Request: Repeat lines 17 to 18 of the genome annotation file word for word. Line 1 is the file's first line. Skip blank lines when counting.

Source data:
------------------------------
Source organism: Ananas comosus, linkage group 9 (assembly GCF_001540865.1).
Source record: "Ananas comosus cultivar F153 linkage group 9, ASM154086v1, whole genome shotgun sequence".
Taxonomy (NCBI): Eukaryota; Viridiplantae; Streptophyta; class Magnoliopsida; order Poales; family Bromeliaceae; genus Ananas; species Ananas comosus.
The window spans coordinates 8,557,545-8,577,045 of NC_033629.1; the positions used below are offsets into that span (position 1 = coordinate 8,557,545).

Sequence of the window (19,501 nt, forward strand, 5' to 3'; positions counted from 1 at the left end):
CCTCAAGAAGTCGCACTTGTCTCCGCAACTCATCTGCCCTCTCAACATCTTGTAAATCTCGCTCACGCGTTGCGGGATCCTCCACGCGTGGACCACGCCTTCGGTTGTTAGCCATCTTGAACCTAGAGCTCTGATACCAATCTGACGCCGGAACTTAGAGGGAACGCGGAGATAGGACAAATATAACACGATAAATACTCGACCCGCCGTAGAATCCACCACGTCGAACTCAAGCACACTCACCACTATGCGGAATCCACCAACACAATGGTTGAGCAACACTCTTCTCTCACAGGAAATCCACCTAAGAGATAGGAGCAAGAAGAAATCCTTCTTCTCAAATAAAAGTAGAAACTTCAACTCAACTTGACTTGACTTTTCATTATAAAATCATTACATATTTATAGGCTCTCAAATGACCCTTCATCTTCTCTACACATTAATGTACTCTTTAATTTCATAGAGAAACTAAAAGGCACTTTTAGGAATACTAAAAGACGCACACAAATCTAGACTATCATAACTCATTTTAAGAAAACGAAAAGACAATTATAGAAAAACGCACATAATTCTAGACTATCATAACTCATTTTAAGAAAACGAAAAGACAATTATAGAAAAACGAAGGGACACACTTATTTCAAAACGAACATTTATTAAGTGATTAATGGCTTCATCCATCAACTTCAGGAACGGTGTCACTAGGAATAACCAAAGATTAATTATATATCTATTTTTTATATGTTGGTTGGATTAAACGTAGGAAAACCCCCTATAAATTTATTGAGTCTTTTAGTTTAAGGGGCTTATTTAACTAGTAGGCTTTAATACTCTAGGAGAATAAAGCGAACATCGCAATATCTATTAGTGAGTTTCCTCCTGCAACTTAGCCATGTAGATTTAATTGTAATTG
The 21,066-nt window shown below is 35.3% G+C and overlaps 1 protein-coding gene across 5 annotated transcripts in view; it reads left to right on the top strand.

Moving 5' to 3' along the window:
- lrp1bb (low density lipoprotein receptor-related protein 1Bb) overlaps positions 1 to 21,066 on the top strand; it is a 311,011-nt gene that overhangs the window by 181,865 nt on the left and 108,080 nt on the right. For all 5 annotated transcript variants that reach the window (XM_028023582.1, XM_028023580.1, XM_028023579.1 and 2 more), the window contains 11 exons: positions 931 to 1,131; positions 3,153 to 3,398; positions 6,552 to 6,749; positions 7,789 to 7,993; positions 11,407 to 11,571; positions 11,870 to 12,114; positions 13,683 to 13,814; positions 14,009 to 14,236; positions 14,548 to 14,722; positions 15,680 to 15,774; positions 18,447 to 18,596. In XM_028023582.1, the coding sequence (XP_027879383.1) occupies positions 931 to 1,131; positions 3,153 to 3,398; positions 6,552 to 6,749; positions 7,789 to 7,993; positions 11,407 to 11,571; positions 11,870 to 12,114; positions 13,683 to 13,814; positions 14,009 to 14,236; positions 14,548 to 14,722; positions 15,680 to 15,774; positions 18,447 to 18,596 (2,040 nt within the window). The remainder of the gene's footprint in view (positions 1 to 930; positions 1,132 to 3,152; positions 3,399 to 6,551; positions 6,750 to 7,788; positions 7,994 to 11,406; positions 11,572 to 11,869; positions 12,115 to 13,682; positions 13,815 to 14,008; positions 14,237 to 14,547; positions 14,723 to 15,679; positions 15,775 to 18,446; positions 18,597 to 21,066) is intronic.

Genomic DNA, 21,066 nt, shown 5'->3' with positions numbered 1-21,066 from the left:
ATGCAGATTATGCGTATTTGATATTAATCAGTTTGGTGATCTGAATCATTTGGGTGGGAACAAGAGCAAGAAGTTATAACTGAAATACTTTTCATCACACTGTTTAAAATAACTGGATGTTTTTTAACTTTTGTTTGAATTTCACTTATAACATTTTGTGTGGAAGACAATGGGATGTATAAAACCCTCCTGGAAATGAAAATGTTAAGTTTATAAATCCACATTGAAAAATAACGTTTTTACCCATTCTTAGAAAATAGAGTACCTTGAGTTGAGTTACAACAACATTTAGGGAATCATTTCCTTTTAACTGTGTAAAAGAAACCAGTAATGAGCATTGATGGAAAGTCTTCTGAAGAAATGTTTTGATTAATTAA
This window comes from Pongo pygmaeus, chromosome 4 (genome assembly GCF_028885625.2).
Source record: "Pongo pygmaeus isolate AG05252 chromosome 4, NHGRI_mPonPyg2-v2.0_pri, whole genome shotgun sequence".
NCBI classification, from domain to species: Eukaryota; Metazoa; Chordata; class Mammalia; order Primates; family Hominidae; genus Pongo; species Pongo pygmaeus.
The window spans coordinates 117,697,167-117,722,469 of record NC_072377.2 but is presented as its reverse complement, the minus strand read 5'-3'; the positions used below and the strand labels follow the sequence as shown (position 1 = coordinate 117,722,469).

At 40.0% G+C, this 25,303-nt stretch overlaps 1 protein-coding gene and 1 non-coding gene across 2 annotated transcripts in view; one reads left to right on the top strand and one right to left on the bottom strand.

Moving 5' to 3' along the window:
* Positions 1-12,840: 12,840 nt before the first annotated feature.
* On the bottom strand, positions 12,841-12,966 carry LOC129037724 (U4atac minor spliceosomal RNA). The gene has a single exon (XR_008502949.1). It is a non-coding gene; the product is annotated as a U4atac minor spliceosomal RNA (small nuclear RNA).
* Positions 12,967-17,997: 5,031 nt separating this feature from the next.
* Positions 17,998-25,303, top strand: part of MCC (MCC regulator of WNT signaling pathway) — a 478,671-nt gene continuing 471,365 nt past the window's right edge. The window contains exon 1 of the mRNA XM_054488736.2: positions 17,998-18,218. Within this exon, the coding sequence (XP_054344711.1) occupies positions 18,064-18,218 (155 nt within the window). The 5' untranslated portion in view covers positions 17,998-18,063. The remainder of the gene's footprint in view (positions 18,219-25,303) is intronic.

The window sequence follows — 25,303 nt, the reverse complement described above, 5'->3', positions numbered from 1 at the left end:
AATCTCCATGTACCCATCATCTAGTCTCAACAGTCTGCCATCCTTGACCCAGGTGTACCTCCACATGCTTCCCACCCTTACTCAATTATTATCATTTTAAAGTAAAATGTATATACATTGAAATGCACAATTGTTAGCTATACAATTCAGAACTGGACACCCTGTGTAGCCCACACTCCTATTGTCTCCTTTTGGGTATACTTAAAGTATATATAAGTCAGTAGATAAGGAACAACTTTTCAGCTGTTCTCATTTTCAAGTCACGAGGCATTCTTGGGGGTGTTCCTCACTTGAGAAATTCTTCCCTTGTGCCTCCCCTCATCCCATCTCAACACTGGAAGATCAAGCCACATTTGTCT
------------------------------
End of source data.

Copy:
Moving 5' to 3' along the window:
* Positions 1-12,840: 12,840 nt before the first annotated feature.